Co.Design

Minimalist Posters Depict the Essence of Mental Disorders

Patrick Smith's deceptively simple designs capture the seriousness of conditions like obsessive compulsive disorder, anorexia nervosa, and agoraphobia.

Cutesy TV ads for Zoloft aside, it's still not OK to be mentally ill in this country. Formerly stigmatized medical conditions like AIDS, alcoholism, and even obesity are often regarded with the proper respect in polite society nowadays, but if you suffer from depression, OCD, or agoraphobia... well then you're just plain crazy, aren't you?

Actually, no. Mental illness is just like any other illness: it's a (usually treatable) condition, not a definition of a person's character. Which is just what these tasteful, minimally designed posters by Patrick Smith convey.

anorexia

agoraphobia

Of course, the poignant irony of these conditions is that they can feel completely consuming and defining to the person experiencing them. (I've had clinical depression: boy, let me tell you.) Smith's designs might come off a bit pat to some — reducing complex psychological symptoms to a simplistic visual interpretation — but I think their broad use of negative space and, yes, oversimplified iconography simultaneously captures and critiques the complicated, even antiquated attitudes that many of us have toward mental illness (including those experiencing the conditions themselves).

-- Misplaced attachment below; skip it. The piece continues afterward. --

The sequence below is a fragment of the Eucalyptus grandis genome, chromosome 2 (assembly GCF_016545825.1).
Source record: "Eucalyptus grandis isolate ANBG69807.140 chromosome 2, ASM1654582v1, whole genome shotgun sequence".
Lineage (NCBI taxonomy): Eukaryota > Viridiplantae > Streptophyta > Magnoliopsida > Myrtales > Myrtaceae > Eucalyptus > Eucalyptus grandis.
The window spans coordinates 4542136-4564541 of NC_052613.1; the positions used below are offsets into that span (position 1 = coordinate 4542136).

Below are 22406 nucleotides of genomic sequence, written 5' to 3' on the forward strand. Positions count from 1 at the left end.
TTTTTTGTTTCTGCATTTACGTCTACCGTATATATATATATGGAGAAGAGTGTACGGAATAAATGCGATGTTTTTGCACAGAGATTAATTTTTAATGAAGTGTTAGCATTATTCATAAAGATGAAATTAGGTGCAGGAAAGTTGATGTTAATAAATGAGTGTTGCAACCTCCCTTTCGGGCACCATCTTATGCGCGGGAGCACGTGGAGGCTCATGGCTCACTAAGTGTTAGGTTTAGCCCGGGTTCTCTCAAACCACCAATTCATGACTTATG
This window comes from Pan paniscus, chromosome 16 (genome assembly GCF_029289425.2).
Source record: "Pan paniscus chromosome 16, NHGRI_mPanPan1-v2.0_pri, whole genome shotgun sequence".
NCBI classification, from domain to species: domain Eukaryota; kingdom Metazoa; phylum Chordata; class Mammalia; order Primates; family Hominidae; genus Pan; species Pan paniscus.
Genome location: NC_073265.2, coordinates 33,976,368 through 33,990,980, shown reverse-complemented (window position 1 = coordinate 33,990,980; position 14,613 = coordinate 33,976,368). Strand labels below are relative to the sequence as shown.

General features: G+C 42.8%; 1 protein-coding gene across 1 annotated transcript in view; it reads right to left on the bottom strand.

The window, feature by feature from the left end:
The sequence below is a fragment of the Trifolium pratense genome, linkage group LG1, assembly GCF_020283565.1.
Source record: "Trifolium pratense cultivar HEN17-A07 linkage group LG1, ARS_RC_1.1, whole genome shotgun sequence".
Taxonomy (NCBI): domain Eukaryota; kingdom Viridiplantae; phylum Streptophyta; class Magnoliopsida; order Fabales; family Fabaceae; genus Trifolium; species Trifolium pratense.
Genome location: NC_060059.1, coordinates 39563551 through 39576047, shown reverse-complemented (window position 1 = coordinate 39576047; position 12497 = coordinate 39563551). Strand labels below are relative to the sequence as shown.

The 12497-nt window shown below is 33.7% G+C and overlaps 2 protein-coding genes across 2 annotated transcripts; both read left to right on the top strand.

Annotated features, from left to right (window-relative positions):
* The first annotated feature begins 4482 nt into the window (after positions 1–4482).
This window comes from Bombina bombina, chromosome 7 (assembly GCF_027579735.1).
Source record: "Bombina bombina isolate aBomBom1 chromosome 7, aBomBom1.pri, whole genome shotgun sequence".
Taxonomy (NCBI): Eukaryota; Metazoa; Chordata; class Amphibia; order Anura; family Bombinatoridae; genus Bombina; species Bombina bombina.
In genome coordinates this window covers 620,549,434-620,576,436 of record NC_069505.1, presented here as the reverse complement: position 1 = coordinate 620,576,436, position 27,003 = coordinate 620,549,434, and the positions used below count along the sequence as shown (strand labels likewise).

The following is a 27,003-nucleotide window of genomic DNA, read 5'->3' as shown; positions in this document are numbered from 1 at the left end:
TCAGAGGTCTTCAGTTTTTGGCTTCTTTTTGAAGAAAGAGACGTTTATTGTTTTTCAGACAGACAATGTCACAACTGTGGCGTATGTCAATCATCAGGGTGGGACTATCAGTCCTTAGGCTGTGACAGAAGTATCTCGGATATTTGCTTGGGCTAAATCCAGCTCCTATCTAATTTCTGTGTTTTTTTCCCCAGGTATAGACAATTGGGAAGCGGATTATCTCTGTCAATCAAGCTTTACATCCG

Take Smith's interpretation of gender identity disorder. A blue square stuck within a pink circle satirizes our too-simple visual language of gender (blue+sharp edges=boy! pink+soft=girl!) while also starkly depicting the undeniable "wrongness" that anyone with this condition must feel being trapped inside the a body that doesn't match their real identity. Of course, even using words like "condition" or "disorder" (or even "real identity") in this context is itself too simple, and very controversial.

gender

Do Smith's graphics take this controversy into account, or do they fall prey to the very sort of over-reliance on pat definitions and labels that we need to move past? I can't be sure, but the very fact that his deceptively simple designs raise these questions at all makes them valuable.

[Read more at Adapt Creative]

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